Lord Attenborough was truly an enigma. A man of the establishment but also a champion of the underdog. Knighted, Lorded and incredibly well respected by the “upper echelons” of British society, Richard Attenborough was essentially a man of the people. Attenborough always knew which side his bread was buttered on and spent his later career highlighting the themes that were most important to him. He was an advocate of education that does not judge upon colour, race, creed or religion and made some historical films about the things that were most important to him. He was one of Great Britain’s most accomplished actors, having trained at RADA he became one of Britain’s finest actors, starring in 79 films. These include such classics as Brighton Rock (1948), I’m Alright Jack (1959) and The Great Escape (1963) as well as modern-era films like Jurassic Park (1993) and Miracle on 34th Street (1994).
“I believe we need heroes…we need certain people who we can measure our own shortcomings by.”Richard Attenborough
In the late 1960s, Richard Attenborough turned his hand to directing and did not take on any major acting roles for a quarter-century, choosing instead to focus on film-making from behind the camera. In the following years, he produced some of the greatest films ever made, all of which were a true labour of love and took a great amount of time and resources to realise and create. This is reflected in the comparatively small number of features that he directed, having helmed just 12 movies in a 38-year period. The old adage of quality, not quantity, was never more appropriate when considering his work as a film director.
We enjoy all of his films but have shortlisted five here as an introduction to this amazing artist’s catalogue. As always, our picks are listed chronologically…
1. Oh! What A Lovely War (1969)
Richard Attenborough’s directorial debut is a screen adaptation of Oh! What A Lovely War!, a stage musical that was itself adapted from a radio play dating back to 1961. A scathing satire that critiques the First World War and most notably criticizes the top brass for their irresponsible and callous mismanagement of the conduct of the conflict, Oh! What A Lovely War (1969) is packed with a stellar ensemble cast, most of whom were colleagues of Attenborough’s that he had worked alongside as an actor. These include Maggie Smith, Dirk Bogarde, John Gielgud, John Mills, Kenneth More, Laurence Olivier, Jack Hawkins, Corin Redgrave, Michael Redgrave, Vanessa Redgrave, Ralph Richardson, Ian Holm and Edward Fox, among others.
The film encompasses the entirety of the war, from the jingoism of the initial call to arms through to the dubious conclusion in which the allied forces managed to claim victory. The songs within are based on the same ditties that were popular at the time of the conflict, themselves being parodies of earlier popular songs of the period. The message of the film is entirely anti-war, and it successfully points out the hypocrisy and downright frivolity of the world leaders, highlighting that lack of concern for individual life and willingness to sacrifice the troops in order to satisfy their own egos and maniacal designs. Having served in the Second World War in the R.A.F.’s film unit and partaken in various dangerous missions filming bombing raids from the rear gunner’s position, Attenborough knew all too well about the folly of war and how the common soldier was treated as a dispensable commodity by the war-mongering elite.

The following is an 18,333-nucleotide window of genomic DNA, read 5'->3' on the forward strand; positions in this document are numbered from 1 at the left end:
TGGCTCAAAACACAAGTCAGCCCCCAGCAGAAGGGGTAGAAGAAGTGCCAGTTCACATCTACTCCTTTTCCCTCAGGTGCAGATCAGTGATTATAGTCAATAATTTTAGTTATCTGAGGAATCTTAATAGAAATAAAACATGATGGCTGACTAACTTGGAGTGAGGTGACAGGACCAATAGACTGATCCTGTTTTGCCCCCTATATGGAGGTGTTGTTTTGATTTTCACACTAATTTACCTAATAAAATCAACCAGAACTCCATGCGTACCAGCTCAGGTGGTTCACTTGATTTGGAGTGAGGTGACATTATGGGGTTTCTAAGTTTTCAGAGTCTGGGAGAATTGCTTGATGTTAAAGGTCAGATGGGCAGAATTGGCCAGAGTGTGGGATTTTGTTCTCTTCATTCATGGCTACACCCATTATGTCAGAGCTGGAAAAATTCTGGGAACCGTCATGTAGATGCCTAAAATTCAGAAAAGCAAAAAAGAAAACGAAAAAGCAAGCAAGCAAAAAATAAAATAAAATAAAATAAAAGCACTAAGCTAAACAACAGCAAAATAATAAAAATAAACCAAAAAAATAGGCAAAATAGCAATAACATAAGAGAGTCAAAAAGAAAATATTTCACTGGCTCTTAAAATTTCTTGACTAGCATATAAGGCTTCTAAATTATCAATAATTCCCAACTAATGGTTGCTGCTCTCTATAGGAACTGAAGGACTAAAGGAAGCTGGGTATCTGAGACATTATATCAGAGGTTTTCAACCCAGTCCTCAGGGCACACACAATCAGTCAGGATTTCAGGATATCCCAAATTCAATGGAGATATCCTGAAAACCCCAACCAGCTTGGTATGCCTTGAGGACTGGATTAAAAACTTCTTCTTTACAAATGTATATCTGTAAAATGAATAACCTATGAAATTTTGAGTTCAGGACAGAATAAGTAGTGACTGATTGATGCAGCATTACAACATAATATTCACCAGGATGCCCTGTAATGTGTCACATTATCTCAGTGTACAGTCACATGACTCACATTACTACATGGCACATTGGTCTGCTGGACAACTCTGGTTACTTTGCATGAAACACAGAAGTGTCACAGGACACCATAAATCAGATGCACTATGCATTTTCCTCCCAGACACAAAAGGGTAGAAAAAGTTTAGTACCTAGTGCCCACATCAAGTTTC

2. A Bridge Too Far (1977)
In 1977, Richard Attenborough continued to highlight and expose the fatal inadequacies of the Allied chain of command, this time using Operation Market Garden as the basis for a critique. This ill-fated mission took place in 1944 during the Second World War and was the creation of British Field Marshall Bernard Montgomery. The operation intended to drop over 35,000 troops behind enemy lines into the Netherlands with the objective of taking several key strategic positions and ultimately provide a foothold for the allied invasion into Germany. Due to various oversights and a good helping of arrogant ignorance on behalf of top Generals like Sir Frederick Arthur Montague Browning, the mission turned into a bloodbath, costing the lives of thousands of troops and ultimately resulting in a failed attempt to secure the bridges at Nijmegen and Arnhem.
Based on the book of the same name by Cornelius Ryan, A Bridge Too Far (1977) is the second movie to be adapted from one of Ryan’s books, the first being The Longest Day (1962). Both films are epic and star-studded with A Bridge Too Far featuring Dirk Bogarde, James Caan, Michael Caine, Sean Connery, Edward Fox, Elliott Gould, Gene Hackman, Anthony Hopkins, Hardy Krüger, Laurence Olivier, Ryan O’Neal, Robert Redford and Maximilian Schell. Criticised as bloated, unfocussed and too sprawling, this epic war film is, in fact, an incredible achievement in film-making. Some of the scenes have to be witnessed to be believed, in particular the parachute drop section in which thousands of military planes from the era were used to great effect, providing historical accuracy and an incredible cinematic spectacle. Despite its shortcomings, this is, in our opinion, one of the best WWII films ever made and one that is brave enough to highlight the fact that our own military leaders were capable of extreme negligence and incompetence, which ultimately cost the lives of a great number of brave men.